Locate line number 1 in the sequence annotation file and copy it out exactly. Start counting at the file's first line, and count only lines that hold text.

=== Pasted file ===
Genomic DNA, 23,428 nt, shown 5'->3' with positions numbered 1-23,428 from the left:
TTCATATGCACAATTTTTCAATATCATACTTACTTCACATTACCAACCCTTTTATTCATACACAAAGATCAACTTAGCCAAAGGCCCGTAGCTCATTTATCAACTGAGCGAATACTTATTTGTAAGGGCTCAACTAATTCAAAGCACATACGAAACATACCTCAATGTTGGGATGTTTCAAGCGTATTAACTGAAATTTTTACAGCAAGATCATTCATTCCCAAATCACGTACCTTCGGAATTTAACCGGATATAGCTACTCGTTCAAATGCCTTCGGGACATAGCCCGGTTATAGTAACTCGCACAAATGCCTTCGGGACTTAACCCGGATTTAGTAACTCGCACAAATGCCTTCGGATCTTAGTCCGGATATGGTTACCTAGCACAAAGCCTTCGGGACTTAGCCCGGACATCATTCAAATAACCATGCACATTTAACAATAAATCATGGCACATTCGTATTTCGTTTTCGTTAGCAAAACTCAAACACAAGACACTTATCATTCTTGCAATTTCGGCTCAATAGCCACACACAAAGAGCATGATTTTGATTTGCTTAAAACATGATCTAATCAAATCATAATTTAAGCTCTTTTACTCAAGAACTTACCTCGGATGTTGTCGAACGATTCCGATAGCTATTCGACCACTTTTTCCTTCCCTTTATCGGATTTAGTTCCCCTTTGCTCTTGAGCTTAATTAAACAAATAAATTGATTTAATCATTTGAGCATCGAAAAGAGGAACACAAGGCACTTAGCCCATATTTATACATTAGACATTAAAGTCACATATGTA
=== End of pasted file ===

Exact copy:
Genomic DNA, 23,428 nt, shown 5'->3' with positions numbered 1-23,428 from the left: